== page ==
We don’t have time for me to go through the whole list of notes so hopefully everything above will give you an idea what you can expect from the Vero. With the audio comparisons done there are a few things I’d like to point out about the cable itself. First off, it’s stiff, and I’m sure that’s due mostly to the sleeving used on the cable. But the sleeving also has the negative effect of making the cable more microphonic than the stock cable, which is rubber coated. The splitter is box-like and can sometimes get caught on things such as the edge of a desk. If possible I’d like to see it rounded off a bit before the final release.

Final Thoughts

In my 16 years of audio experience I’ve not seen a headphone cable make as much of a difference as this. MIT is definitely on to something with the Vero. I’ve absolutely fallen in love with the prototype; I’ll be saddened when it has to go back. And knowing that it’s a prototype I can’t help but wonder what kind of changes, subtle or otherwise, we’ll see implemented before they enter full production later this year. Now that I’ve attached the Vero to my Alpha Dogs I simply don’t want to take it off. I can say with absolute certainty that MIT will have more of my money as soon as the Vero is available; be it via crowdfunding, the MIT Buyer’s Club, or retail. And with MIT planning to launch the Indiegogo campaign just before the southern California CanJam in March, I won't have to wait too long.

Disclosure: MIT provided me with a prototype Vero headphone cable and Vero balanced to SE adapter. The MIT SL Z-Cord 3fp power cable was not provided by MIT and was purchased via the MIT Buyer’s Club. MIT has not paid me for these impressions and the Vero cable and adapter will be returned to MIT upon completion.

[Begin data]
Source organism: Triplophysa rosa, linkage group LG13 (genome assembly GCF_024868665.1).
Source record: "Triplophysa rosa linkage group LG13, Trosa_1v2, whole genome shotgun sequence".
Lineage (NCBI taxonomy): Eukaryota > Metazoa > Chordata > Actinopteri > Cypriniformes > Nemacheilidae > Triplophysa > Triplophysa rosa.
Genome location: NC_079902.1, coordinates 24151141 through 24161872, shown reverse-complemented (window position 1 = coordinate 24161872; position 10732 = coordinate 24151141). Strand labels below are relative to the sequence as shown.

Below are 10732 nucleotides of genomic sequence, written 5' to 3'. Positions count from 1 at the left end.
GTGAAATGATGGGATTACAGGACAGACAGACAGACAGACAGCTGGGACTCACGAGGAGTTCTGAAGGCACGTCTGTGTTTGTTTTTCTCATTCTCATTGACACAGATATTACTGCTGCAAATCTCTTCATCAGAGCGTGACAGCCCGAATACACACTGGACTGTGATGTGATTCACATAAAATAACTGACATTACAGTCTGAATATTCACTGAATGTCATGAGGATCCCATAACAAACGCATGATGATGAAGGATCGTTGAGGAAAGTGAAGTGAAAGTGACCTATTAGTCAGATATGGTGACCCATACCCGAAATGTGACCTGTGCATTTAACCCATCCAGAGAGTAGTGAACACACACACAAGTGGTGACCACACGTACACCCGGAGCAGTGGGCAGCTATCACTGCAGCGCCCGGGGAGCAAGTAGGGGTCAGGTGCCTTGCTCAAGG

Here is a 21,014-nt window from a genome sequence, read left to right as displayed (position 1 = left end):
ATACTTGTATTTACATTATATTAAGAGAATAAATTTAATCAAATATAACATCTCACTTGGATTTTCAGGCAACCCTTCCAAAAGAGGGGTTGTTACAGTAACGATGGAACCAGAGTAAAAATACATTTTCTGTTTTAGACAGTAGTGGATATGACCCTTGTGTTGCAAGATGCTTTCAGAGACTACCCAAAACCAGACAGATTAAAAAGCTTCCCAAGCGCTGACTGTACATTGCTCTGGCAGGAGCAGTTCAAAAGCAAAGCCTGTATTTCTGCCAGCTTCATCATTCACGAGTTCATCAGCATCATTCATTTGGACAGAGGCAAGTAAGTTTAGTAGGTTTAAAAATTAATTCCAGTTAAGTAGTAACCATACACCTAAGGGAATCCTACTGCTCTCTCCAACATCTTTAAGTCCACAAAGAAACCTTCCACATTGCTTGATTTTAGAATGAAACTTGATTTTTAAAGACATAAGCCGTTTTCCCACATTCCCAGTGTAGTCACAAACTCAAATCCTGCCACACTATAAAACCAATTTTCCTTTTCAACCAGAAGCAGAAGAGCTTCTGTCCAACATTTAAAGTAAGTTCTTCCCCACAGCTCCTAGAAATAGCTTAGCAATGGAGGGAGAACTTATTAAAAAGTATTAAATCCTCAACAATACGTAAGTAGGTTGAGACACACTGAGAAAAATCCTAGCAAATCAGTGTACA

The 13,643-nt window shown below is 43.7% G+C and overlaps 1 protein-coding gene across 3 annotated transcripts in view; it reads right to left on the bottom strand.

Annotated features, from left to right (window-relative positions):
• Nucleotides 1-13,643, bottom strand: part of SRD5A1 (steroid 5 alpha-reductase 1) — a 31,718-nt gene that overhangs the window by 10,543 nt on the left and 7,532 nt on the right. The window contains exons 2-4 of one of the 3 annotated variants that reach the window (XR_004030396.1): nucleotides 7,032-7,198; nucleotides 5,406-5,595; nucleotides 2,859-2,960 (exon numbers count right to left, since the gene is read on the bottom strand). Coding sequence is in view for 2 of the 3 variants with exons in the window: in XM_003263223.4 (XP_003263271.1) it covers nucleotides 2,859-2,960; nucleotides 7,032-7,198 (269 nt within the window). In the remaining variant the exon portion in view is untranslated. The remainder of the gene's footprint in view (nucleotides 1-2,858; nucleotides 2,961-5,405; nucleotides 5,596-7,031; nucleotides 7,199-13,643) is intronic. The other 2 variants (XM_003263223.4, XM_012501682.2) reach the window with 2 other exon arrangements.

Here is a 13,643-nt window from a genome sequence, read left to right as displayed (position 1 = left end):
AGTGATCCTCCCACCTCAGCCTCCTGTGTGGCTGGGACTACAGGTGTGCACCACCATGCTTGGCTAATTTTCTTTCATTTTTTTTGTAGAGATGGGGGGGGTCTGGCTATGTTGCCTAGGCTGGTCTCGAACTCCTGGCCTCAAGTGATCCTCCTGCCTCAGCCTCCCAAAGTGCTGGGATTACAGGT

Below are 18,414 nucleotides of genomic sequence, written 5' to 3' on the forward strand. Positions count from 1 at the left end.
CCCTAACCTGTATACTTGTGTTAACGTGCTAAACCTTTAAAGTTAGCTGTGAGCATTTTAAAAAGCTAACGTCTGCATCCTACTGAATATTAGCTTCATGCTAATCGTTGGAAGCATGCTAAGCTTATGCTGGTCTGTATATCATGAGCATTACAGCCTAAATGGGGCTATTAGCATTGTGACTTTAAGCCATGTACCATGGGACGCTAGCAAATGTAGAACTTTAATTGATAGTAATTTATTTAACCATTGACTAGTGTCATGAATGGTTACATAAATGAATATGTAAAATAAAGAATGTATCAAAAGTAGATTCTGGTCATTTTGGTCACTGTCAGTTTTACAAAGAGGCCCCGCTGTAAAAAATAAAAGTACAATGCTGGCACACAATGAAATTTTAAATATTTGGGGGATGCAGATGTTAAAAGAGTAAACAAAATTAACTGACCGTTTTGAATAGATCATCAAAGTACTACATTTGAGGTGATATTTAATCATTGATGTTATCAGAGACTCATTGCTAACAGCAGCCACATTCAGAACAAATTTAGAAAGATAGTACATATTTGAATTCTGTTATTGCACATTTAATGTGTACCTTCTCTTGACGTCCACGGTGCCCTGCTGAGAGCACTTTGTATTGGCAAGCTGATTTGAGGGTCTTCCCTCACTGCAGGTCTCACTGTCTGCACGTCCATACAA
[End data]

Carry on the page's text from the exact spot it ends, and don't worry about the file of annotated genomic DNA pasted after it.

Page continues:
Update 2/18

I've received word that MIT has a second prototype in development that utilizes a softer, thinner and more flexible cable. Hopefully once they're finished with the new design they'll be sending the revision my way and I can compare it against the original prototype. I haven't heard anything about possible changes to the splitter housing but we'll see what happens down the line.

I also now have some information on pricing for the Vero. MIT Buyer's Club members can opt-in for any updates surrounding the Vero and receive a special perk during the Indiegogo campaign. I've been told that the perk is "substantially lower than the MSRP" but I don't have any specific prices at this time. We'll probably learn about those special prices and the MSRP closer to the start of the campaign in March. If you're not currently signed up for the MIT Buyer's Club I'd encourage doing so. It's free, after all.

And one last update for today, MIT is planning on having the Vero on display at the SoCal CanJam on March 28-29. If you're going to be at the show I'd encourage stopping by the MIT table and checking out the Vero system. I know I'll be visiting for sure.